Wednesday, October 01, 2014
Stephen Harper and the Road to War
I have no idea which voice in his head was commanding him, but it was a very different Stephen Harper who turned up in the House of Commons today. An unusually subdued version.
He reached out to the opposition, answered their questions politely, instead of mocking them, or setting his howling Con jackals on them.
But the essential message remained the same: He will lead us into a war he calls both noble and necessary.
Canada is preparing to dispatch fighter jets to Iraq on a military mission against Islamic extremists that Prime Minister Stephen Harper hails as “noble and necessary.”
“The government will act. We will act with our allies to make sure those capacities are degraded in a way that they will not continue to be a threat to this country,” he said.
And while it may not be hard to portray this mission as noble, with an enemy like ISIS, and with most Canadians supporting a military intervention, at least right now.
Portraying it as necessary will be considerably harder.
Because firstly, the kind of bombing campaign Canada will be asked to carry out is notoriously ineffective.
Bombing has not been decisive in any recent conflict. Far from it. It has been counterproductive and an expensive waste. In the past, pilots have quickly run out of targets.
Even in the first Gulf war, in 1991, when the enemy consisted of units of Saddam Hussein’s army, the US-led coalition soon ran out of targets. “We were bouncing rubble with billion-dollar missiles,” Colin Powell, American’s most senior military official at the time, observed after the war.
But VERY expensive, which should give Harper a real pain in the wallet.
Secondly, as George Monbiot points out, if we were going to bomb our way to victory in the Great War on Terror we'd have to flatten the entire Middle East.
How about blasting the Shia militias in Iraq? One of them selected 40 people from the streets of Baghdad in June and murdered them for being Sunnis. Another massacred 68 people at a mosque in August. They now talk openly of “cleansing” and “erasure” once Isis has been defeated.
In Gaza this year, 2,100 Palestinians were massacred: including people taking shelter in schools and hospitals. Surely these atrocities demand an air war against Israel? And what’s the moral basis for refusing to liquidate Iran?
Is there not an urgent duty to blow up Saudi Arabia? It has beheaded 59 people so far this year, for offences that include adultery, sorcery and witchcraft. It has long presented a far greater threat to the west than Isis now poses.
When the lessons of history couldn't be more obvious...
Whenever our armed forces have bombed or invaded Muslim nations, they have made life worse for those who live there. The regions in which our governments have intervened most are those that suffer most from terrorism and war. That is neither coincidental nor surprising. Yet our politicians affect to learn nothing. Insisting that more killing will magically resolve deep-rooted conflicts, they scatter bombs like fairy dust.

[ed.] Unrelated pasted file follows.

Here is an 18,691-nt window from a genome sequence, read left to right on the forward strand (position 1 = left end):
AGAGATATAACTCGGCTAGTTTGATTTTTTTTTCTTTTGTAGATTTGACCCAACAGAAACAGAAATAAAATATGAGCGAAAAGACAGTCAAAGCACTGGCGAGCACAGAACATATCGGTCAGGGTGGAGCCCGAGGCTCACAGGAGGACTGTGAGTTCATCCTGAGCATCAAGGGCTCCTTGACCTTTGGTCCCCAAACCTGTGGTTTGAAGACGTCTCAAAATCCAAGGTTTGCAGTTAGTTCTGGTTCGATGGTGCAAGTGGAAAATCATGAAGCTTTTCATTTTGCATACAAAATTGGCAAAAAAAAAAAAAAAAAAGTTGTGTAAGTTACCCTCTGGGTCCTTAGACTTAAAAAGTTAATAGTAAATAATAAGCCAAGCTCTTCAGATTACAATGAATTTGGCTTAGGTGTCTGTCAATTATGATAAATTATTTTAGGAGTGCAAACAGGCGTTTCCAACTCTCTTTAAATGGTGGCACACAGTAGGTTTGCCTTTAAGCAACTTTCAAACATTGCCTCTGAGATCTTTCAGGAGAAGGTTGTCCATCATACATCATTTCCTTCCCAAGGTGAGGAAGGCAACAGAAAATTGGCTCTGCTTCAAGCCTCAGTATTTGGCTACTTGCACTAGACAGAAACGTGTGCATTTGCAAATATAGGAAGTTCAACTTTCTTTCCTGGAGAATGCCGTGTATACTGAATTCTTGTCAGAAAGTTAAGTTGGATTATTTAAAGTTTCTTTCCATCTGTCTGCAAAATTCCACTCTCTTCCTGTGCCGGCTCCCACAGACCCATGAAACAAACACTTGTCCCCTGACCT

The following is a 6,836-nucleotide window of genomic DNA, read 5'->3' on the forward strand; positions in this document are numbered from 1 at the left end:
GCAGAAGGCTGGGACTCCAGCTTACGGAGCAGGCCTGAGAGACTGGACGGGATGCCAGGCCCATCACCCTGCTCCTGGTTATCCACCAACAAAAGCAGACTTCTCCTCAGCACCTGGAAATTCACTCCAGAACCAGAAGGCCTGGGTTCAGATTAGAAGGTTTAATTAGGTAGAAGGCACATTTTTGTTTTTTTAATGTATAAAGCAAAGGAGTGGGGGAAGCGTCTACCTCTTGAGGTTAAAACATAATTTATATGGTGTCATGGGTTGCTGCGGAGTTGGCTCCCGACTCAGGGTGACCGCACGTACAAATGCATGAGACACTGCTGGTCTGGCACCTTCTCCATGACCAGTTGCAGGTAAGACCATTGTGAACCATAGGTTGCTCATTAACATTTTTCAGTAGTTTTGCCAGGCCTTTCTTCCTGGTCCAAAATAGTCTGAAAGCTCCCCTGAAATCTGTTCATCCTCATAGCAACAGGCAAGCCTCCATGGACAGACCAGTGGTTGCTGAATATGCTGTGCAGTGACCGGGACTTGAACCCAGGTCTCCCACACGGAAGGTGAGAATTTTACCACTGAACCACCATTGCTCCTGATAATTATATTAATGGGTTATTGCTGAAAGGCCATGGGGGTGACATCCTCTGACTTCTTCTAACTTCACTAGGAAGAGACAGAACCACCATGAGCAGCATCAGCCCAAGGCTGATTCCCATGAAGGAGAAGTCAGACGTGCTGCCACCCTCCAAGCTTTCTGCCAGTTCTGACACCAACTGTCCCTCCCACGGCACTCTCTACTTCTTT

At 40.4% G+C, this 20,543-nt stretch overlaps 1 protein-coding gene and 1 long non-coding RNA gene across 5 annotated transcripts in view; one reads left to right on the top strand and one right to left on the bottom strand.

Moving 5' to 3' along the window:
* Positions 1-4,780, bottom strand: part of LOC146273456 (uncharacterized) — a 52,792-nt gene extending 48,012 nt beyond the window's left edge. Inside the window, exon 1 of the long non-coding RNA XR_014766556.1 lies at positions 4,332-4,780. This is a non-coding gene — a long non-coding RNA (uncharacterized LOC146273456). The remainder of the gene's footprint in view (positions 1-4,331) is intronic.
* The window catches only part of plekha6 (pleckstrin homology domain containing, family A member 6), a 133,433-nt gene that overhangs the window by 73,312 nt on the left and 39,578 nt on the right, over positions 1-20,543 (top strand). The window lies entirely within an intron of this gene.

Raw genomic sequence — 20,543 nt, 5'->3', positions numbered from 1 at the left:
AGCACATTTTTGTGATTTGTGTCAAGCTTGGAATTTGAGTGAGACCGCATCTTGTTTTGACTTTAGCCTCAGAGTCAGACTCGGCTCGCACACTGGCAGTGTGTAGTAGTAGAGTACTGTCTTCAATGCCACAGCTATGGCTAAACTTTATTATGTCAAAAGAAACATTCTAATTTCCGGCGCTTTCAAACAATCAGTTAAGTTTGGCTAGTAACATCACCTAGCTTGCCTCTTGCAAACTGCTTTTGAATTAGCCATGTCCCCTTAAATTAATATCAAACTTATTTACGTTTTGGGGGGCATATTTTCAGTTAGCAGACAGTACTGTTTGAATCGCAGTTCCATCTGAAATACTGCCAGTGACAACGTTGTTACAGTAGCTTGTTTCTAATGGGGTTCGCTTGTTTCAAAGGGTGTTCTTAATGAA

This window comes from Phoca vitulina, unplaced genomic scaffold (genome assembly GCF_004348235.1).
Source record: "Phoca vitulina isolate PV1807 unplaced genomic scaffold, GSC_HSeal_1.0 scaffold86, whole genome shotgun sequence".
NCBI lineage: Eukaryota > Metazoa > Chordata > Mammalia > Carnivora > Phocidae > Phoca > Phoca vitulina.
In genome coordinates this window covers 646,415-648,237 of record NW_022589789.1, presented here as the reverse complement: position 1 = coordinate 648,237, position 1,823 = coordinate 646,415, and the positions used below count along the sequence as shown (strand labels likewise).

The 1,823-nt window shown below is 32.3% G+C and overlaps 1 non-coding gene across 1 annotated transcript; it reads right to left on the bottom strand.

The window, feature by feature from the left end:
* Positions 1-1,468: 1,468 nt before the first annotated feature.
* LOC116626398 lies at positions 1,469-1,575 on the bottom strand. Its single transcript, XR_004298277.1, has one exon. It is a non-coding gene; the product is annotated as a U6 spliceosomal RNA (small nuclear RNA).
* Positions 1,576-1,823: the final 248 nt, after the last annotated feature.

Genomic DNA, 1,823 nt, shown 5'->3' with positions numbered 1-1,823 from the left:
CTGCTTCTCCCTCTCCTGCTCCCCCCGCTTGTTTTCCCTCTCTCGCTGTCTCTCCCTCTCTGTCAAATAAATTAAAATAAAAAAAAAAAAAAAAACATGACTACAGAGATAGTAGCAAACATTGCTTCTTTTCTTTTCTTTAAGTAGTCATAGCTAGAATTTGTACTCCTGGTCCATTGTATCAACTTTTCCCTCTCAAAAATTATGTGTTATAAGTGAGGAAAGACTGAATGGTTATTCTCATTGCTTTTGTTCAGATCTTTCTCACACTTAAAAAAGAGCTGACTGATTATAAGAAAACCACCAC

And Harper should know, since he could soon find himself bombing the same people he supported in Libya.
The Islamic State of Iraq and the Levant, or ISIL, which has seized parts of Syria and Iraq, includes a large number of volunteers from Libya who fought in the 2011 uprising that overthrew dictator Col. Moammar Gadhafi.
You know, that other bloody debacle along with the one in Afghanistan.
Thirdly, bombing ISIS with eight planes, will NOT eliminate the terrorist threat to Canada as Stephen Harper claims. It will only increase the chance that we could be a targeted by some homegrown crazy.
Especially if Harper keeps mouthing off like a maniac, to impress his rabid base.
When the case for war has not been made, there are other ways we could contribute.
The first thing to remember is that sending our forces into combat is not the only alternative to standing on the sidelines and watching. The Harper government is among the world’s most vocal supporters of Ukraine and Israel – but no Canadian troops or planes have ever been involved in the fighting in those countries.
Opposition to the IS does not necessarily mean a direct combat role. Humanitarian aid, technical support, financial support, weapons, training – there are ways Canada can participate usefully in Iraq and Syria without intervening directly.
And if Harper thinks he can dip his toe into this war, and then get out quickly, just in time to win the next election by posing as a Great Strong Leader...
He must be deluded.
What is clear is that Mr. Harper wants to respond forcefully, as is his nature. He may yet make his case. But no one should believe that this is a battle that will begin and end with a few fighter-jet sorties.
Which is why I thought he looked a little nervous in Question Period today...
As if the implications littered like land mines across his road to war are finally sinking in.
For while he must be hoping this latest war will give him a short term boost, and maybe even dreaming it will give him an excuse to call an early election.
He must also know that he will be setting in motion forces he can't control.
Something he hates.
And that they could help destroy him...
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